I'm Finally Learning How to Grieve
Ding, ding, ding… my extremely annoying and recognizable alarm begins at 6:30 a.m. like any other Monday morning. I spend some time waking myself up and am about to get out of bed when I hear my phone start to ring. “Hm, that’s weird, it’s pretty early for someone to call me other than my dad,” I think to myself. (My dad will call me many mornings on his way to work to catch up.)
I look down at my phone and it’s a group call with my whole family. My stomach sinks, and I know something must be wrong immediately. The uncertainty of not knowing what the bad news might be is killing me. When I pick up, my dad is choking up and says, “I don’t know how to tell you all this, but Piper is really sick and might not make it.” Piper was my family’s 7-year-old second Brittany Spaniel.
I am completely silent during our 15-minute phone call while I listen to the crying and disbelief exhibited by my whole family. For any of you who know me, for me to be silent during any 15-minute period is very abnormal. The second we hung up the phone, I immediately began crying and shaking uncontrollably. Amid my crying, I asked myself, “Why are you sad?” “Why are you crying so much?” and, “You shouldn’t be this sad about losing a dog.”
Asking myself these questions was such a blatant indicator of my inability to allow myself to grieve.
I decided to write this piece because I have learned firsthand that it is not only OK to grieve — but how important grieving is while dealing with any type of loss. In all honesty, over the last two years, my life has thrown me numerous curve balls and challenges. I am now sitting here with a list of six major losses in my life (with only two of them being deaths) in a short amount of time. Naturally, I want to be successful despite my challenges, but to think that it is possible to continue through challenges while acting like nothing is wrong is dangerous. I am working on allowing myself to grieve as I face difficult losses now and as I face them in the future.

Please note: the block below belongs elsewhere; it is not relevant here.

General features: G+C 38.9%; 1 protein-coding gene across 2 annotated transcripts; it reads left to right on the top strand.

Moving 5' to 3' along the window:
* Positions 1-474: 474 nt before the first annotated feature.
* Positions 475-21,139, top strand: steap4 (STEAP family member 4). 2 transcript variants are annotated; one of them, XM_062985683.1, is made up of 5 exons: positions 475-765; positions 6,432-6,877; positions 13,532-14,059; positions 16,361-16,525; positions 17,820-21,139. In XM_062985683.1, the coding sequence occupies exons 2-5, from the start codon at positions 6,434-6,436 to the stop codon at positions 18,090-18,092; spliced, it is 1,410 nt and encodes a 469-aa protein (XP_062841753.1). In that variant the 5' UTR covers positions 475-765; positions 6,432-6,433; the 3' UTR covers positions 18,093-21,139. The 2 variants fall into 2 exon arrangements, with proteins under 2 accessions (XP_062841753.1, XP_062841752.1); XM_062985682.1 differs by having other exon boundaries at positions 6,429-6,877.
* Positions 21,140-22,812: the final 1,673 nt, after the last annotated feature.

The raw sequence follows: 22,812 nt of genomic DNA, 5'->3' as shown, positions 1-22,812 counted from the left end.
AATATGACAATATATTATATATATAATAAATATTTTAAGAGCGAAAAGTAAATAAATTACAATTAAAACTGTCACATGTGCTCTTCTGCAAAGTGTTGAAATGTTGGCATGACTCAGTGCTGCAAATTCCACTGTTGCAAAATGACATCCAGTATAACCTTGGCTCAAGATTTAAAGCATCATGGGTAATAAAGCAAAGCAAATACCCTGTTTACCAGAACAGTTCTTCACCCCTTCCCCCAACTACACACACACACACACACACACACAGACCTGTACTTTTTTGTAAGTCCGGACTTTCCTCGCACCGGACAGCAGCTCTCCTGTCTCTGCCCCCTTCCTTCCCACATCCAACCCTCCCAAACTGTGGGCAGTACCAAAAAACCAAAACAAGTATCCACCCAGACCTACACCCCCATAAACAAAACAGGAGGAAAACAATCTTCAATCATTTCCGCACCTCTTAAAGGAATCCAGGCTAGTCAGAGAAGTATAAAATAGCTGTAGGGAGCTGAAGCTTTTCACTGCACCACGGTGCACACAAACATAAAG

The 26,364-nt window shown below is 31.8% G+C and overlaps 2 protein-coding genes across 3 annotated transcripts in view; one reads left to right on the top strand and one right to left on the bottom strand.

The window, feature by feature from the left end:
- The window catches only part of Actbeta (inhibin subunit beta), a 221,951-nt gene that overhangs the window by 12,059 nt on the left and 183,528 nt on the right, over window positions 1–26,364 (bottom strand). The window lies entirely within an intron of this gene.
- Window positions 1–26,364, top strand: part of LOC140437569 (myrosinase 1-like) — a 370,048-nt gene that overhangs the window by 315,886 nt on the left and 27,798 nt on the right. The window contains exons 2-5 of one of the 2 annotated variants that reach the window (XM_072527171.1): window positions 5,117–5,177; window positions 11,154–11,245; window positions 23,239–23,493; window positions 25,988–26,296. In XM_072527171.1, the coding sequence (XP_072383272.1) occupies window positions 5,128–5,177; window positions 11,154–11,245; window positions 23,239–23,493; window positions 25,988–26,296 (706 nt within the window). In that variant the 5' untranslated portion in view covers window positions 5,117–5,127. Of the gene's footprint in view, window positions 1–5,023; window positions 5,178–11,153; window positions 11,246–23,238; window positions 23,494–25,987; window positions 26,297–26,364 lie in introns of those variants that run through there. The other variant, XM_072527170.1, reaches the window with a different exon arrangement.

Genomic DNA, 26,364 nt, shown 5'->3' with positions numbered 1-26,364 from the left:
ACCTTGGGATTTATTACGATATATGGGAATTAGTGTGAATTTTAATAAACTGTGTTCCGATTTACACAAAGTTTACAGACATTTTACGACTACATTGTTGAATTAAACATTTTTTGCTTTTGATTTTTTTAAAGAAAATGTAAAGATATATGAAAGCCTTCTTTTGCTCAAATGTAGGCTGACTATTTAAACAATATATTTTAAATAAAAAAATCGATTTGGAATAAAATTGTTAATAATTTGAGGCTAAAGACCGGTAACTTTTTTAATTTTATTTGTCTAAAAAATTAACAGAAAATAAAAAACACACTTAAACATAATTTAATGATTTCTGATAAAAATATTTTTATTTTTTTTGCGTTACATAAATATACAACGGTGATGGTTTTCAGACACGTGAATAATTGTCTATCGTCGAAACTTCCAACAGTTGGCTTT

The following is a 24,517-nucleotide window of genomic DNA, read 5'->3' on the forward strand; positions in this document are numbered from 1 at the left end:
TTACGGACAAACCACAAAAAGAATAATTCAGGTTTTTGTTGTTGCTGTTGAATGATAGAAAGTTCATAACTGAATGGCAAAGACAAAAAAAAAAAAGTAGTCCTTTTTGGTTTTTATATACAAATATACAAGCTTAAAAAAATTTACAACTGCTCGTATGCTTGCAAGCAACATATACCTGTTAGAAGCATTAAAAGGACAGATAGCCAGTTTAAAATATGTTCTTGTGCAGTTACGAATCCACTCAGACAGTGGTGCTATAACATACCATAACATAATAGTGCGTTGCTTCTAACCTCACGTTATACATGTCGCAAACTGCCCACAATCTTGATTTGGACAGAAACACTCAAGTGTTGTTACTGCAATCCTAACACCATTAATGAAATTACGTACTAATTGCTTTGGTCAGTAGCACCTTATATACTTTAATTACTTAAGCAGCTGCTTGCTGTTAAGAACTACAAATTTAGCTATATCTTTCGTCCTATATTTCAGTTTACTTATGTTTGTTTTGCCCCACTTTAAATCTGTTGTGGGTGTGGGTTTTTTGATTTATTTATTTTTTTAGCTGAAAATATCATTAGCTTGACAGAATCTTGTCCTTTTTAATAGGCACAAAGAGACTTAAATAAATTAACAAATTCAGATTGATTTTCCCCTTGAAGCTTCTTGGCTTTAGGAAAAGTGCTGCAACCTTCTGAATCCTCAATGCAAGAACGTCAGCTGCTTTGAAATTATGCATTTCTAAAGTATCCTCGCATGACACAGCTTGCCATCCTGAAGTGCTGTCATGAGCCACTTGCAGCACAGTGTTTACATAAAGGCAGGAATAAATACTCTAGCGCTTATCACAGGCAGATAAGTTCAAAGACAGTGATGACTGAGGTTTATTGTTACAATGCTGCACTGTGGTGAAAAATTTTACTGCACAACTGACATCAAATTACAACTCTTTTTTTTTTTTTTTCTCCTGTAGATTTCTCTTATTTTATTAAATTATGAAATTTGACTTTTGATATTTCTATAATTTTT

It is very easy to feel like a victim when you lose your job due to COVID-19 and lose your best friend to suicide within the span of a few weeks. “Why is this happening to me?” “I have the worst luck,” and, “This isn’t fair,” were common thoughts I had in July 2020 as I experienced two challenging moments in my life. I immediately went into the offensive “do-ing” mode to deal with both of my losses by trying to be there for all my friends and trying to find a new and better job. No matter how much I was there for other individuals as they dealt with the loss of Trevor, I still wasn’t letting myself grieve. In fact, I was avoiding the grieving process.
It took me a year to truly understand that I hadn’t let myself feel the loss of Trevor and feel the pain of knowing he would no longer be in my life. I wasn’t allowing myself to feel the pain associated with knowing that I could never pick up the phone to call him again, or that we wouldn’t be at each other’s weddings. It took me six major losses within a two-year time frame to understand how to grieve. Up until I quit drinking, I didn’t know it was OK for me to show and talk about my emotions, so it’s no wonder I didn’t understand how to grieve and was instead well-versed in actively avoiding grieving and feeling painful emotions.
Although losing Piper is incredibly challenging and terrible, it was the loss of this sweet dog that finally allowed me to grieve all my losses I experienced during the pandemic. I started to lean into the pain and every time I thought about one of the losses, and I let myself fully feel and process my emotions instead of trying to do something about the pain. Although feeling this pain hurt me emotionally, it allowed me to not avoid feeling uncomfortable and get more used to feeling sad and upset about what happened. Taking these measures has helped me to truly heal. I still think about each of these losses almost every day and will for a long time, but I will no longer run or hide from these uncomfortable feelings. Instead, I’m letting myself process and heal, something I am so happy I have finally learned.
Getty image by Lisitsa